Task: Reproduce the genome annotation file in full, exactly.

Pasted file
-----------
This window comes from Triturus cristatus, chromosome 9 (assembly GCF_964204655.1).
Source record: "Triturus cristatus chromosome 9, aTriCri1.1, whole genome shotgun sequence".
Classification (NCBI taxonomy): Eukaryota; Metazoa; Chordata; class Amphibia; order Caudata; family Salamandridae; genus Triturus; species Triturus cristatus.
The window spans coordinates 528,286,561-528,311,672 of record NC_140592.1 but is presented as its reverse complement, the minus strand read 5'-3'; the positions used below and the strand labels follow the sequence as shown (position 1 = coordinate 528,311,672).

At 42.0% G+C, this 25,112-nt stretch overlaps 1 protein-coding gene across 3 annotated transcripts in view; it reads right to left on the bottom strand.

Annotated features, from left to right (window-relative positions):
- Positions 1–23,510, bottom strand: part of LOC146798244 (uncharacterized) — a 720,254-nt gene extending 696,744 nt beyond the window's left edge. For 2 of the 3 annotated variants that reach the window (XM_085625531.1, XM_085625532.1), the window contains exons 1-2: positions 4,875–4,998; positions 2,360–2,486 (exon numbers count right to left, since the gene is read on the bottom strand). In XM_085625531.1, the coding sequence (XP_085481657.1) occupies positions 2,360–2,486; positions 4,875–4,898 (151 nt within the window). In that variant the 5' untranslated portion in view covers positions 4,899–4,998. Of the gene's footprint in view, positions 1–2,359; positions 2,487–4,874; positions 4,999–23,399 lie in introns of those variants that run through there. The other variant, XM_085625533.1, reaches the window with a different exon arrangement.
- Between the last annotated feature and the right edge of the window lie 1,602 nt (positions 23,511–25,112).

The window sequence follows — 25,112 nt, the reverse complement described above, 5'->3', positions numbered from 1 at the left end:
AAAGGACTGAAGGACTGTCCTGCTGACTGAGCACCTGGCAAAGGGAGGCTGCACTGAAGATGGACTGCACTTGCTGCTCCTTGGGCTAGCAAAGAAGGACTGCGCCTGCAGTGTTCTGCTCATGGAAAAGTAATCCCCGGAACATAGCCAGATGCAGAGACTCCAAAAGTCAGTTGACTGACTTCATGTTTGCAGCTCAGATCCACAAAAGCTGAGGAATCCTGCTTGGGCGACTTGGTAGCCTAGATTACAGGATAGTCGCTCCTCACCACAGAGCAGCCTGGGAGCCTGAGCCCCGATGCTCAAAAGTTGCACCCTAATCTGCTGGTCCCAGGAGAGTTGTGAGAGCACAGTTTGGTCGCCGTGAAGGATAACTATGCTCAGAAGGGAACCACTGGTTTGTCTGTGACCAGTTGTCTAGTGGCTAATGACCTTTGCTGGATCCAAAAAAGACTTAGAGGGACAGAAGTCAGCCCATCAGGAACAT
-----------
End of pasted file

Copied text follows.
This window comes from Triturus cristatus, chromosome 9 (assembly GCF_964204655.1).
Source record: "Triturus cristatus chromosome 9, aTriCri1.1, whole genome shotgun sequence".
Classification (NCBI taxonomy): Eukaryota; Metazoa; Chordata; class Amphibia; order Caudata; family Salamandridae; genus Triturus; species Triturus cristatus.
The window spans coordinates 528,286,561-528,311,672 of record NC_140592.1 but is presented as its reverse complement, the minus strand read 5'-3'; the positions used below and the strand labels follow the sequence as shown (position 1 = coordinate 528,311,672).

At 42.0% G+C, this 25,112-nt stretch overlaps 1 protein-coding gene across 3 annotated transcripts in view; it reads right to left on the bottom strand.

Annotated features, from left to right (window-relative positions):
- Positions 1–23,510, bottom strand: part of LOC146798244 (uncharacterized) — a 720,254-nt gene extending 696,744 nt beyond the window's left edge. For 2 of the 3 annotated variants that reach the window (XM_085625531.1, XM_085625532.1), the window contains exons 1-2: positions 4,875–4,998; positions 2,360–2,486 (exon numbers count right to left, since the gene is read on the bottom strand). In XM_085625531.1, the coding sequence (XP_085481657.1) occupies positions 2,360–2,486; positions 4,875–4,898 (151 nt within the window). In that variant the 5' untranslated portion in view covers positions 4,899–4,998. Of the gene's footprint in view, positions 1–2,359; positions 2,487–4,874; positions 4,999–23,399 lie in introns of those variants that run through there. The other variant, XM_085625533.1, reaches the window with a different exon arrangement.
- Between the last annotated feature and the right edge of the window lie 1,602 nt (positions 23,511–25,112).

The window sequence follows — 25,112 nt, the reverse complement described above, 5'->3', positions numbered from 1 at the left end:
AAAGGACTGAAGGACTGTCCTGCTGACTGAGCACCTGGCAAAGGGAGGCTGCACTGAAGATGGACTGCACTTGCTGCTCCTTGGGCTAGCAAAGAAGGACTGCGCCTGCAGTGTTCTGCTCATGGAAAAGTAATCCCCGGAACATAGCCAGATGCAGAGACTCCAAAAGTCAGTTGACTGACTTCATGTTTGCAGCTCAGATCCACAAAAGCTGAGGAATCCTGCTTGGGCGACTTGGTAGCCTAGATTACAGGATAGTCGCTCCTCACCACAGAGCAGCCTGGGAGCCTGAGCCCCGATGCTCAAAAGTTGCACCCTAATCTGCTGGTCCCAGGAGAGTTGTGAGAGCACAGTTTGGTCGCCGTGAAGGATAACTATGCTCAGAAGGGAACCACTGGTTTGTCTGTGACCAGTTGTCTAGTGGCTAATGACCTTTGCTGGATCCAAAAAAGACTTAGAGGGACAGAAGTCAGCCCATCAGGAACAT